The decision to deny access (inadmissibility) to the territory to a person applying for permanent residence or for a temporary stay is the right of the Government of Canada, the only authority to decide on entry into Canada.
There are several reasons for inadmissibility:
When a foreigner is subject to an inadmissibility decision, a removal order may follow. An inadmissibility decision may also result in family members of the principal applicant being found inadmissible, whether or not they are accompanying him or her to Canada.
A person seeking admission to Canada may be refused admission to Canada for longer or shorter periods. Depending on the severity of the grounds of inadmissibility, the authorities will issue removal orders from Canada: departure orders, exclusion orders or deportation orders.
A person who is the subject of a departure order must leave the territory within thirty (30) days of the pronouncement the measure. By failing to leave, the departure order is transformed, by the effect of the law, into a deportation order.
An exclusion order entails the obligation to leave the territory for a minimum of one (1) year. A special exclusion order applies to people who make false statements. In fact, they are subject to exclusion from the territory for five (5) years and to the impossibility to submit an application for permanent residence before the end of that period.
The most severe measure is deportation, which entails a life ban on returning to Canada.
To travel to Canada within the period of ineligibility resulting from exclusion or deportation, an authorization to return to Canada (ARC) must be requested to the authorities with compelling reasons. The requested authorization is not easily granted.
Failure to answer honestly and truthfully to questions asked in the immigration forms and the reluctance to report important facts (jobs, studies, children, health, police, etc.) may give rise to a decision of false declarations with the consequence of a refusal of the application for the principal applicant, which will affect all the family members party to it.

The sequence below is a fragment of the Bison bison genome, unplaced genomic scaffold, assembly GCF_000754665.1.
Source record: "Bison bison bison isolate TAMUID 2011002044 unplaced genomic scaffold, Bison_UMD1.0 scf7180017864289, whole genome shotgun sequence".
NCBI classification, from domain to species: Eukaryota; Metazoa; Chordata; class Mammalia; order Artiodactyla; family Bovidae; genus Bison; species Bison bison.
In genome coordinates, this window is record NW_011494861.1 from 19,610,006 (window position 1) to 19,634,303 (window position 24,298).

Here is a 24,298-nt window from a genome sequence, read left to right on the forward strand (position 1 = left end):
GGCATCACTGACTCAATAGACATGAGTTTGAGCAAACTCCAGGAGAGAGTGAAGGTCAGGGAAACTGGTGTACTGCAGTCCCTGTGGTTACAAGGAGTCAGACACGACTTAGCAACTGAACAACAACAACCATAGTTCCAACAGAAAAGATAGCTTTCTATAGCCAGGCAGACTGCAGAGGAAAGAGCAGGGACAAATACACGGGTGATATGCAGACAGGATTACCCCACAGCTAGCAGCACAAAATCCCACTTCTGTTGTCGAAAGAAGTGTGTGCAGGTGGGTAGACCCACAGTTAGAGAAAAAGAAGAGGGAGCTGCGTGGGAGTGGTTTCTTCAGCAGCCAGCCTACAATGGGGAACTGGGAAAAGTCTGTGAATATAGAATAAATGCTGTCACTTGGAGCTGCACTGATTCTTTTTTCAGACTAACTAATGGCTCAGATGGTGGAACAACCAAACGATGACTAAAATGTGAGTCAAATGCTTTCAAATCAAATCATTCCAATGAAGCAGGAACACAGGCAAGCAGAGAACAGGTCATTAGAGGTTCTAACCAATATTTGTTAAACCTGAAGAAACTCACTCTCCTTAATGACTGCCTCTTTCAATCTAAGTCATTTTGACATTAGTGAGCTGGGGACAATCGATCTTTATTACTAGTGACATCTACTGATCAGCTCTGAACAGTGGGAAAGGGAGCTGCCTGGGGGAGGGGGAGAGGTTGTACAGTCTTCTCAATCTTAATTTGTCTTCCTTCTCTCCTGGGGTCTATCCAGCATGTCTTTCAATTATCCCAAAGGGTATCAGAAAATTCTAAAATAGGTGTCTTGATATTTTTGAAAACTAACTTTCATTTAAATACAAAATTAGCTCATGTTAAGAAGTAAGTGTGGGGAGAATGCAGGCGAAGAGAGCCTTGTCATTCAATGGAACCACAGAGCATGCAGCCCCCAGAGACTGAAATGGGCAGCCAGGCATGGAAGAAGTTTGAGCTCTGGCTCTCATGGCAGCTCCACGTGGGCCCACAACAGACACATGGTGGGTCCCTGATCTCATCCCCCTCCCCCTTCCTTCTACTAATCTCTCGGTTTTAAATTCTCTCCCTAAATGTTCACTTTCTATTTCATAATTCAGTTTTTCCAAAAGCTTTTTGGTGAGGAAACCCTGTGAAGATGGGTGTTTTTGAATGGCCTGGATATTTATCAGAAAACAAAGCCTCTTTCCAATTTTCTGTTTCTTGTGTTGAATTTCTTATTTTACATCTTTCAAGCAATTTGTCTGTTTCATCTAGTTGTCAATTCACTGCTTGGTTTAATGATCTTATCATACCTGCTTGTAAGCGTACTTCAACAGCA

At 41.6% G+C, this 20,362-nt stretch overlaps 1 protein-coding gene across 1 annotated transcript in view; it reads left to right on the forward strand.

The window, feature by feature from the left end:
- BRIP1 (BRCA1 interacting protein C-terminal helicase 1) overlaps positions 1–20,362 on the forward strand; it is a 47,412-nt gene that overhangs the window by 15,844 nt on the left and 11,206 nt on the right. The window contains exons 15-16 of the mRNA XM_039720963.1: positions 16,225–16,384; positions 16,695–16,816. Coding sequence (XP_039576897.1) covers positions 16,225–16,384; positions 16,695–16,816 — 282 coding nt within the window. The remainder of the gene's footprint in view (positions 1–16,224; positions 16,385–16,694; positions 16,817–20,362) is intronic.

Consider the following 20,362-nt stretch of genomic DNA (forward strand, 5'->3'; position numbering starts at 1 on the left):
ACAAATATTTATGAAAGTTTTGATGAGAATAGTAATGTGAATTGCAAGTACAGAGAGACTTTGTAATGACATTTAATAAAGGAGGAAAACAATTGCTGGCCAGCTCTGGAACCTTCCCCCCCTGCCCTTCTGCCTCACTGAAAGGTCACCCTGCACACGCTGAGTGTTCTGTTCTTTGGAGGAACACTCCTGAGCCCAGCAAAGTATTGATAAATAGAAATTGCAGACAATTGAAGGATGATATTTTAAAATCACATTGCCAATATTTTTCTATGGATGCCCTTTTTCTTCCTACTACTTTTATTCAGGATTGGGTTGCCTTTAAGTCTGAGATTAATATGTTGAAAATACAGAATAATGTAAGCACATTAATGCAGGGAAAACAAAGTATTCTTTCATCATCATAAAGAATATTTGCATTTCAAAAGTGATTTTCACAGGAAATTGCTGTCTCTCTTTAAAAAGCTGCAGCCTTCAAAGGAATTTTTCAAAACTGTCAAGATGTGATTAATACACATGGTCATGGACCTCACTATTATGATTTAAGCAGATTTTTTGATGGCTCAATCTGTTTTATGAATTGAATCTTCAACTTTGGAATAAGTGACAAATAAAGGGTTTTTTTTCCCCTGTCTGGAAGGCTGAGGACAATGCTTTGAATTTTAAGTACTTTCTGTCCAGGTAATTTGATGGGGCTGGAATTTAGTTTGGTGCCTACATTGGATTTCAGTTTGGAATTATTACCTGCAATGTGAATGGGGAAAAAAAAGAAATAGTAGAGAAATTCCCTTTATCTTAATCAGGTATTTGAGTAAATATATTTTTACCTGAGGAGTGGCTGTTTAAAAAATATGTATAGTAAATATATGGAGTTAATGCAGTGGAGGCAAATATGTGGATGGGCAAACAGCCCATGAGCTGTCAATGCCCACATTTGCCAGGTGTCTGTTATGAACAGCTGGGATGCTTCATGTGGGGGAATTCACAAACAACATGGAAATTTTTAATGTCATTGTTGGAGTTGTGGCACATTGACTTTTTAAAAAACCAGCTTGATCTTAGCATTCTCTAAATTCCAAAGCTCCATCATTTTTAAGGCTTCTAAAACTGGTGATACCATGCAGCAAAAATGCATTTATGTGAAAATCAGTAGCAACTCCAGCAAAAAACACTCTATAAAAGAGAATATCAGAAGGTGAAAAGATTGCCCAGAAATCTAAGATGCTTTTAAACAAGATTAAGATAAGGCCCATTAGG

Also, under the Quebec Immigration Act, providing false or misleading information in support of an application brings about, after a decision to refuse and to prohibit the filing of a new application for two (2) or five (5) years, as the case may be.
A person who fails to report a situation that may lead to an error in the application of the law will be inadmissible for making false statements.
The discovery of false declarations made after obtaining a positive decision by Quebec or after the issuance of a visa by Canadian authorities may result in the cancellation of the documents issued and criminal and penal prosecution and/or removal orders could be undertaken. In addition, if false declarations are discovered after obtaining citizenship, it can be revoked, as well as the permanent residence status that led to it, and all persons related to the application will also be subject to a removal to the country of origin.
Any foreigner submitting an application for permanent residence for Quebec, or any other province or territory of Canada, must undergo a medical examination.
In the case of an application for temporary residence, a foreign national from a designated country or one who has lived for more than six (6) consecutive months in one of the designated countries during the year preceding the date of filing of the application, must undergo a medical examination, if the expected length of stay in Canada is more than six (6) months.
The Immigration and Refugee Protection Act provides that any person whose state of health is likely to cause an undue burden on the Canadian health care system is inadmissible to Canada. For example, a person may be inadmissible for medical reasons because of the cost of prescription drugs or social services required by their circumstances. One can also be temporarily declared inadmissible, subject to the duration of the medical treatment required by one’s situation.